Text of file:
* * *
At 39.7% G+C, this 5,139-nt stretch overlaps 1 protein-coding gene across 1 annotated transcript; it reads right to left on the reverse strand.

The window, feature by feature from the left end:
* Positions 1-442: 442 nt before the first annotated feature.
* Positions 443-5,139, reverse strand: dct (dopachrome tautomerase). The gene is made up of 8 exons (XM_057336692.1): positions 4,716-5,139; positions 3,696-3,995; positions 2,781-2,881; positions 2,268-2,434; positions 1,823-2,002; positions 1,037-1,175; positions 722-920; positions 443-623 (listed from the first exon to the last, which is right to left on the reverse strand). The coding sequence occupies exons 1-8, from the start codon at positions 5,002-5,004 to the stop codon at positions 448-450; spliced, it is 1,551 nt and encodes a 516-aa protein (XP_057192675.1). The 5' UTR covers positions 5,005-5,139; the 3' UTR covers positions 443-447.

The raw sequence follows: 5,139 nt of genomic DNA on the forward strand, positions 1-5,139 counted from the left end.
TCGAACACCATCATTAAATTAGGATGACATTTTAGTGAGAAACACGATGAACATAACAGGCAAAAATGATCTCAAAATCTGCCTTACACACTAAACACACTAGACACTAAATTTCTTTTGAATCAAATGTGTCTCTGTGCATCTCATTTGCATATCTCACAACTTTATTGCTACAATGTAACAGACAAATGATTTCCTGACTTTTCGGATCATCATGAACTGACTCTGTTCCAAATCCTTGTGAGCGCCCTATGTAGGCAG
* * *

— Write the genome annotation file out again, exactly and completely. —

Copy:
At 39.7% G+C, this 5,139-nt stretch overlaps 1 protein-coding gene across 1 annotated transcript; it reads right to left on the reverse strand.

The window, feature by feature from the left end:
* Positions 1-442: 442 nt before the first annotated feature.
* Positions 443-5,139, reverse strand: dct (dopachrome tautomerase). The gene is made up of 8 exons (XM_057336692.1): positions 4,716-5,139; positions 3,696-3,995; positions 2,781-2,881; positions 2,268-2,434; positions 1,823-2,002; positions 1,037-1,175; positions 722-920; positions 443-623 (listed from the first exon to the last, which is right to left on the reverse strand). The coding sequence occupies exons 1-8, from the start codon at positions 5,002-5,004 to the stop codon at positions 448-450; spliced, it is 1,551 nt and encodes a 516-aa protein (XP_057192675.1). The 5' UTR covers positions 5,005-5,139; the 3' UTR covers positions 443-447.

The raw sequence follows: 5,139 nt of genomic DNA on the forward strand, positions 1-5,139 counted from the left end.
TCGAACACCATCATTAAATTAGGATGACATTTTAGTGAGAAACACGATGAACATAACAGGCAAAAATGATCTCAAAATCTGCCTTACACACTAAACACACTAGACACTAAATTTCTTTTGAATCAAATGTGTCTCTGTGCATCTCATTTGCATATCTCACAACTTTATTGCTACAATGTAACAGACAAATGATTTCCTGACTTTTCGGATCATCATGAACTGACTCTGTTCCAAATCCTTGTGAGCGCCCTATGTAGGCAG